Dave's Rating:


… dorky goodness …

Who's in It: James McAvoy, Rebecca Hall, Alice Eve, Catherine Tate, Charles Dance, Dominic Cooper

The Basics:When you decide to remake John Hughes' Pretty in Pink, it's always a good idea to juice up the formula a bit. For example, when Hughes decided to remake it himself in Some Kind of Wonderful, he changed the ending to make it the one he always wanted. This one tweaks the template by being British and set at a university instead of in high school hell. If it had been made in the '80s, it would have trounced the other two, because back then — to disaffected American kids, anyway — being British was about the coolest thing you could possibly aspire to. After being Bret Easton Ellis, of course.

What's the Deal? Oh, yes, the plot, sorry. It's about a young guy with a brain full of general knowledge from years of watching quiz shows. He goes to a university, falls for the blonde knockout who's completely wrong for him, all the while ignoring the smart, pretty, socially conscious brunette who thinks he's adorably dense. See what I mean? McAvoy sort of even resembles young Eric Stoltz, if you squint just right.

Besides the Plot, Here's What It Lifts From Hughes' Teen Angst Trilogy: Well, it's set in 1985, and it almost gets the look down right. The hair could be bigger and stupider. And having the Psychedelic Furs and the Smiths' "Please, Please, Please Let Me Get What I Want" on the soundtrack is about as blatant a move as you can get without including a Molly Ringwald cameo.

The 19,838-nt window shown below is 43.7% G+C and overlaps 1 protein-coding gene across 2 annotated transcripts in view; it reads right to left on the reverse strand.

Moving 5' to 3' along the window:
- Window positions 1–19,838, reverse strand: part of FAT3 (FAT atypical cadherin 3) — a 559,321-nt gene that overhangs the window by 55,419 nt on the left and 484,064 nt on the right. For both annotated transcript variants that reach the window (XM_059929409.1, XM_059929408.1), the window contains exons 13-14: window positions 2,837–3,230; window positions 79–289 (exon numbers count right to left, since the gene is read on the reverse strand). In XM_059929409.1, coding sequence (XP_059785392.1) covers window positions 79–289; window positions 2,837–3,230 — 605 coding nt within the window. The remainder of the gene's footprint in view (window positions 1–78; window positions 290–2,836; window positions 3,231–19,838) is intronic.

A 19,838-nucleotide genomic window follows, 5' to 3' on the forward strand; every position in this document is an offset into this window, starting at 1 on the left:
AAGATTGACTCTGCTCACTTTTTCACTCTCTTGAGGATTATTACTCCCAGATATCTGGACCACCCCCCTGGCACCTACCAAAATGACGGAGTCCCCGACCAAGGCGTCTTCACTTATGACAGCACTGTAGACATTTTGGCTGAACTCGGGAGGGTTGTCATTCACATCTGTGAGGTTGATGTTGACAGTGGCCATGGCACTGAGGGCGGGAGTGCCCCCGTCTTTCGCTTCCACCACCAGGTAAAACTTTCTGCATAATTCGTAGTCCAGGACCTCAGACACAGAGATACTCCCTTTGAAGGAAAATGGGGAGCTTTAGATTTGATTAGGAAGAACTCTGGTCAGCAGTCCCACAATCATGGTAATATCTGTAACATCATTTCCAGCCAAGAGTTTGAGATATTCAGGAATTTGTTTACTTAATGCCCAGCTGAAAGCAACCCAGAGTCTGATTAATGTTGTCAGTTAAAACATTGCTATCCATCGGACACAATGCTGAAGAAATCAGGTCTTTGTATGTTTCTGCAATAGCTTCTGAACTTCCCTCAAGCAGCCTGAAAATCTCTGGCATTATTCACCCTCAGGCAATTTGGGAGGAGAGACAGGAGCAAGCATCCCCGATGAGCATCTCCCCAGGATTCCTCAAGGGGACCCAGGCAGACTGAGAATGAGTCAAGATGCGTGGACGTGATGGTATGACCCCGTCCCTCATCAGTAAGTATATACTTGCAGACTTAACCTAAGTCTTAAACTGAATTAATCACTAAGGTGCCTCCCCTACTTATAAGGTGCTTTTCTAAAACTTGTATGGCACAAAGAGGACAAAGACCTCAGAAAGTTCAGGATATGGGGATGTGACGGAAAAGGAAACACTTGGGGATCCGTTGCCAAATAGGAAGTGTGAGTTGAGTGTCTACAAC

Why You Should See It: Because somehow, even though it doesn't have an original bone in its body, it's got that dorky goodness you want from a movie about people in their late teens. When people who aren't that age make movies, they forget that they really weren't all that suave at 19, and the result is that they tend to make movies that recast their youth as something way more sophisticated than it was.

If Ever a Movie Begged to be Retitled for Its American Release, This Is It: When they remade Fever Pitch, they changed it from soccer to baseball, didn't they? You'd think that they take a film titled from a U.K. TV catchphrase that virtually no one outside of that cluster of countries understands and rename it something a little catchier. But no.


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